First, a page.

That said, investors need to be careful. Not all companies will make the grade. Fortunately, the Japanese managers that have survived the past three decades of bear markets are generally good stockpickers. The weaker ones have long since gone by the wayside.

Japan future 600

How should you invest in Japan?

Paul Green, investment manager in the multi-manager team at Columbia Threadneedle Investments, says: “The businesses ripest for change are those that are cheap, have large amounts of cash on their balance sheet, depressed profitability, and a low payout ratio. However, after generations of steadfastness, not all companies will change – undoubtedly, there will inertia among some established management teams, so it’s crucial for an active approach to identify those companies that are most open to change.”

He adds that the emergence of inflation in Japan, albeit at levels much lower than other developed economies, should be welcomed by ‘value’ companies too – boosting the top line of companies that haven’t seen any pricing power for a very long time.

He says: “The valuation opportunity sits across the market-cap spectrum but in our opinion, the under-researched mid and small-cap area is likely to be the most fruitful. Since Japan has been ignored for so long by international investors, many brokers have pulled their research away from smaller companies to focus solely on the large-cap areas of the market, this presents a great alpha opportunity for active and patient capital.”

He suggests investors look at the team at Morant Wright, who are mid-small cap value specialists that manage LF Morant Wright Japan fund, and the duo of James Salter and David Mitchinson at Zennor, particularly their newly launched LF Zennor Japan Equity Income fund.

Andrew McCagg, senior client portfolio manager at Nomura Asset Management, agrees that active funds are likely to be the best approach: “With more than 1,800 stocks, the TOPIX is a broad index that is under-covered, creating market inefficiencies active managers can take advantage of over the longer term, regardless of style.”

He adds: “So far in 2023, the style performances have flipped each month, with growth outperforming value in odd months and vice versa in even months. As this mirrors the uncertainty in the markets regarding the global economy, we could continue to see this see-saw performance between the styles going forward.”

Value companies could benefit from improving corporate governance and shifting monetary policy, particularly financials. However, McCagg doesn’t rule out growth: “A sustained tech rally driven by AI expectations could continue to provide some upside for semiconductor-related names and other cyclical growth stocks in the short term.”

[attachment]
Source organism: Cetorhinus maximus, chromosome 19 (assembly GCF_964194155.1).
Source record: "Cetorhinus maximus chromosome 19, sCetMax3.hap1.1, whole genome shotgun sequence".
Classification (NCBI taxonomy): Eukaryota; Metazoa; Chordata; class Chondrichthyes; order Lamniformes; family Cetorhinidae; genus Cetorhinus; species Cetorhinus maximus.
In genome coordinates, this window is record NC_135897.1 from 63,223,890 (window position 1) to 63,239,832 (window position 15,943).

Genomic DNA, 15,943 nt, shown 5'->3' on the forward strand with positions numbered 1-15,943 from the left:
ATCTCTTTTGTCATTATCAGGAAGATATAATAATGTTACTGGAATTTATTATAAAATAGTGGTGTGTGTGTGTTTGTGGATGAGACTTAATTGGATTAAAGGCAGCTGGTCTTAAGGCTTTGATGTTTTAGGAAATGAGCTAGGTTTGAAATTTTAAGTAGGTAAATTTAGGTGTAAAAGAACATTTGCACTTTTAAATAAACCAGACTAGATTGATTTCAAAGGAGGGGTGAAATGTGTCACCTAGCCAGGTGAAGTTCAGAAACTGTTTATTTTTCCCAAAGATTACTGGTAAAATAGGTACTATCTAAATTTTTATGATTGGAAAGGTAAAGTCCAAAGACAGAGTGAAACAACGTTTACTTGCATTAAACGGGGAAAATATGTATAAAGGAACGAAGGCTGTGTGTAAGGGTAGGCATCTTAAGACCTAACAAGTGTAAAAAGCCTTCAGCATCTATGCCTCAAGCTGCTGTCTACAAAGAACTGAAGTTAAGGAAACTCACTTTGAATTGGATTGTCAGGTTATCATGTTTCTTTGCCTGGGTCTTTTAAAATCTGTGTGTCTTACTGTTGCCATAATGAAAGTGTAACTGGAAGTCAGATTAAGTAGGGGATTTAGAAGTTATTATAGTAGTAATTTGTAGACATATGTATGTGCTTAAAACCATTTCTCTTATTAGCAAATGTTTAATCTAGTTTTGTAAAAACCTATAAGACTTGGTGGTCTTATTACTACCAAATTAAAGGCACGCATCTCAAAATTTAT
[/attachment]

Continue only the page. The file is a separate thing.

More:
He agrees that small and mid-caps are a fertile hunting ground, saying that while large-caps have outperformed small-caps over the last several years, there may now be a rotation into small-caps due to a global recession.

“One of the only times small-caps outperformed large-caps recently was the second half of 2022, when global recessionary concerns started to weigh on markets. In 2023, large-caps have once again outperformed small-caps…However, if we assume central banks will induce a recession in order to tame inflation, then we will likely see small-caps outperform in that environment,” McCagg said.

There has been a strong rally in Japan, but to date, this has been relatively narrow and not led by those companies likely to benefit most from corporate governance reform and rising inflation. While growth areas of the market, such as semiconductors, may still see improving share prices, the value in the “value” and small/mid-cap areas of the market is yet to be realised. This is where investors should focus their attention, according to the experts.

How currency changes impact your investments

The return on Japanese and American shares this year in the home currencies have been far higher than their return in pounds. This is because this year the pound has been strong, rising in value and against the yen and the dollar, therefore making returns less when converted back into pounds.

The pound has risen 5.5% against the dollar and 18.5% against the yen in 2023, wiping out the same amount of the index returns in local currency for UK-based investors.

Choosing a “hedged” fund share class will cut currency risk as the fund manager will use derivatives to eliminate the impact of currency swings, but there are no guarantees it will work perfectly and it adds to fund fees.

These articles are provided for information purposes only.  Occasionally, an opinion about whether to buy or sell a specific investment may be provided by third parties.  The content is not intended to be a personal recommendation to buy or sell any financial instrument or product, or to adopt any investment strategy as it is not provided based on an assessment of your investing knowledge and experience, your financial situation or your investment objectives. The value of your investments, and the income derived from them, may go down as well as up. You may not get back all the money that you invest. The investments referred to in this article may not be suitable for all investors, and if in doubt, an investor should seek advice from a qualified investment adviser.

Full performance can be found on the company or index summary page on the interactive investor website. Simply click on the company's or index name highlighted in the article.

Get more news and expert articles direct to your inbox